When horses wear brushing boots, they can become a bit lazy. They know they are wearing the boots and that it won’t hurt when they brush up against something, such as a fence or even their other leg. Therefore, many of them won’t lift their leg high enough to jump over the fence, so it can actually hinder training. On the other hand, some horses feel a little more confident wearing the boots and, therefore, lift their legs higher and learn to jump over fences a lot faster. So as you can see, wearing boots depends a lot on your horse’s personality, and you have to become familiar with that personality to determine whether or not you should use boots on your own horse.

Do Brushing Boots Hurt a Young Horse?

Brushing boots will not hurt a horse unless they are the wrong size or they are fitted too tightly on the horse’s legs. When you’re considering placing brushing boots on a cob, it is good to keep this in mind because with young or smaller horses, there is a tendency among some owners to tighten up the boots just a little too much. Boots that are too tight can hurt the tendons and make any type of exercise or training more painful for the horse, instead of making it less painful for it.

Another reason to make sure the boot fits properly is because you don’t want the boot to slip while the horse is running or jumping. This can cause numerous problems, the most obvious one being that the horse’s legs won’t be protected and you may not even realize this while you’re riding it. While some owners claim they use brushing boots only during training and others claiming they only use them after the horse is already trained, it is clear that each “expert” may have a different opinion on this topic, but the one constant is this: if you’re going to put boots on your horse, you have to make sure they fit properly and are neither too tight nor too loose.

Injuries and Brushing Boots

Of course, one of the main reasons many horse owners choose to place brushing boots on a cob or any other horse is protection from injuries. Especially in younger or smaller horses, injuries happen more often than they do in older or bigger horses, and even if an accident does occur while a horse is being trained or exercised, the injury sustained can be much worse if the horse wasn’t wearing boots during the ride. When a cob brushes against a fence or his legs brush against one another, damage to tendons and even bones can occur, but if the horse is wearing boots of any type, the damages can be much less severe.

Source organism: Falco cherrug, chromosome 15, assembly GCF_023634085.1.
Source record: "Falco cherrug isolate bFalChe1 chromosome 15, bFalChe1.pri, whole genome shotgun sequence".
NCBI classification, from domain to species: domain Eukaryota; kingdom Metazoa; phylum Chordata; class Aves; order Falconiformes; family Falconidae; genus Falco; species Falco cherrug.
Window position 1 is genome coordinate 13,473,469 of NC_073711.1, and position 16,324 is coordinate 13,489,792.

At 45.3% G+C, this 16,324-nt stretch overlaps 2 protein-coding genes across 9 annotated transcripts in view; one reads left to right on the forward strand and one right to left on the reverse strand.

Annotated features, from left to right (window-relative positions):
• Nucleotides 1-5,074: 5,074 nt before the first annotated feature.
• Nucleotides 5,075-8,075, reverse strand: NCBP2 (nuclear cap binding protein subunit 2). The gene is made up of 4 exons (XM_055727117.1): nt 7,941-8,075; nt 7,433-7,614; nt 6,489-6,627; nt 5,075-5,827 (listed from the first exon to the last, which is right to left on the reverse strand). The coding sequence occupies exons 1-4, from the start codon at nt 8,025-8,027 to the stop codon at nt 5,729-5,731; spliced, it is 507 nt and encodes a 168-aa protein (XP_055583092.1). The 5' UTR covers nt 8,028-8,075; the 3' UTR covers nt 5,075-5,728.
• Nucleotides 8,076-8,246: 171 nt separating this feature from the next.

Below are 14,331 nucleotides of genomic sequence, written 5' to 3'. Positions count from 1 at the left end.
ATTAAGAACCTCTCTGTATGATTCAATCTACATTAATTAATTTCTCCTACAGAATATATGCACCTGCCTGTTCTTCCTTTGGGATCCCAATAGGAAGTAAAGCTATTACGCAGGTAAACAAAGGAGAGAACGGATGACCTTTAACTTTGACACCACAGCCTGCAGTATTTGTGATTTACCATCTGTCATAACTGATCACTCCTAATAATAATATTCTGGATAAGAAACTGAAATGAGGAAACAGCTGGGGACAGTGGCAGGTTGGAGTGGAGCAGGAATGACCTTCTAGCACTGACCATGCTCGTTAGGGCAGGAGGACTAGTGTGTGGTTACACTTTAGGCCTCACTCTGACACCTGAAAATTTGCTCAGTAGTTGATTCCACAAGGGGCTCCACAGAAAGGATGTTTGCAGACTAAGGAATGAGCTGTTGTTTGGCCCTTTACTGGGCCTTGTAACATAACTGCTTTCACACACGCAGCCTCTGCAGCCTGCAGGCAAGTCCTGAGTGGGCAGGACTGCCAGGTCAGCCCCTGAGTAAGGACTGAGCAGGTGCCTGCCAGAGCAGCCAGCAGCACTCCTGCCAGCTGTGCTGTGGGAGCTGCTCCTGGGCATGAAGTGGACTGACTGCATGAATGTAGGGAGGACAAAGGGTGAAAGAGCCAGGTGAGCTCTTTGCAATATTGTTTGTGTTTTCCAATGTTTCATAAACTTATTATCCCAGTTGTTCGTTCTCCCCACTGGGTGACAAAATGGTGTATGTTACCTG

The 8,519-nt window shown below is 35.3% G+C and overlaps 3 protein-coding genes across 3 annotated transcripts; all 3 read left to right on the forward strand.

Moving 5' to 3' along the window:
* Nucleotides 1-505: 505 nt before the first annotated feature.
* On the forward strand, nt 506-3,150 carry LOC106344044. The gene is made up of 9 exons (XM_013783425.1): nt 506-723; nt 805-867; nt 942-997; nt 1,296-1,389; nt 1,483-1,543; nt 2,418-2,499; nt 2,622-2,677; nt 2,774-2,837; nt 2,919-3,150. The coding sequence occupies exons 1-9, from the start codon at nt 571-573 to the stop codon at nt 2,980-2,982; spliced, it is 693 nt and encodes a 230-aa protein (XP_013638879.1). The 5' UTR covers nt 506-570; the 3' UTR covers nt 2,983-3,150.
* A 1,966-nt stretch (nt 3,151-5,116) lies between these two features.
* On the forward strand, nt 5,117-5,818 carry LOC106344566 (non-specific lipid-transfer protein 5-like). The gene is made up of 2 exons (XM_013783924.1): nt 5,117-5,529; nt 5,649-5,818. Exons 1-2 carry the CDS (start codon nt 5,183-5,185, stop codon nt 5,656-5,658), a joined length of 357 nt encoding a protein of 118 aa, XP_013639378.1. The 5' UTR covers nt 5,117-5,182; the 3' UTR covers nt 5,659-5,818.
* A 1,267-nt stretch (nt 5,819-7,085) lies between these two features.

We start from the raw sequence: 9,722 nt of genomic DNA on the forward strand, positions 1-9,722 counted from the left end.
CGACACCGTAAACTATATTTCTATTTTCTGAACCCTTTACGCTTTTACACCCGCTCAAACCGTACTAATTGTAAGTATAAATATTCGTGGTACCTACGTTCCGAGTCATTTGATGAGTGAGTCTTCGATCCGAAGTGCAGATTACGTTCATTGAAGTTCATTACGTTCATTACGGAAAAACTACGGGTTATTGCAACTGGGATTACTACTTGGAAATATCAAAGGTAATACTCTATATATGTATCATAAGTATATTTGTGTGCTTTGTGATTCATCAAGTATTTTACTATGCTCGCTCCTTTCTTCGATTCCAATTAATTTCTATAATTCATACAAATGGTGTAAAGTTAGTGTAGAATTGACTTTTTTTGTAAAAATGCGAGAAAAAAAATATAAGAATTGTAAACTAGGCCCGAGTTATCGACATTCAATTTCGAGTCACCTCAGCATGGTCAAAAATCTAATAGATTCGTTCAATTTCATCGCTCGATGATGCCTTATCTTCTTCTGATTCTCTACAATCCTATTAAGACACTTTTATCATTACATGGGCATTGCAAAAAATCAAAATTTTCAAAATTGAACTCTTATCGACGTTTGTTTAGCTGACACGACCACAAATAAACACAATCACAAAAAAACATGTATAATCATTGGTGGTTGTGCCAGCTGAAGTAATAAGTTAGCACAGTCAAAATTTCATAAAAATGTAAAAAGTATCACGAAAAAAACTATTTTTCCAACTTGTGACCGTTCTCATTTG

Fortunately, reputable companies that make all types of riding boots for horses offer the boots in many different sizes, which includes boots made specifically for a cob. In fact, today’s riding boots can be very fancy indeed, even being made with special magnets that provide the ultimate in comfort. The magnets are set in the right position in the boots and cover the two main blood vessels in the horse’s lower leg area, giving the horse the perfect combination of support and comfort, not to mention protection, so that both riding and training produce the best results.

Some Final Thoughts

Brushing and other types of boots for horses are made to protect and support the horses’ legs, and they provide a lot of advantages when using them on younger or smaller horses. Using brushing boots on a cob is usually advantageous, but there are things you need to keep in mind when deciding if this is something you wish to do, including your horse’s own distinct personality. Since orthopedic injuries, especially in the lower leg area, are often seen in a vet’s office, most horse owners’ decision to use brushing or other boot types is usually a good decision to make.

Although there are downsides to using brushing boots, especially while training the horse, the consensus seems to be that allowing your horse to wear these boots is a good idea. They provide the support and comfort your horse needs while training or exercising, and they do a great job at protecting the horse’s legs from scratches, bruises, and other damages that can occur when they brush up against fences or poles, making them very useful items.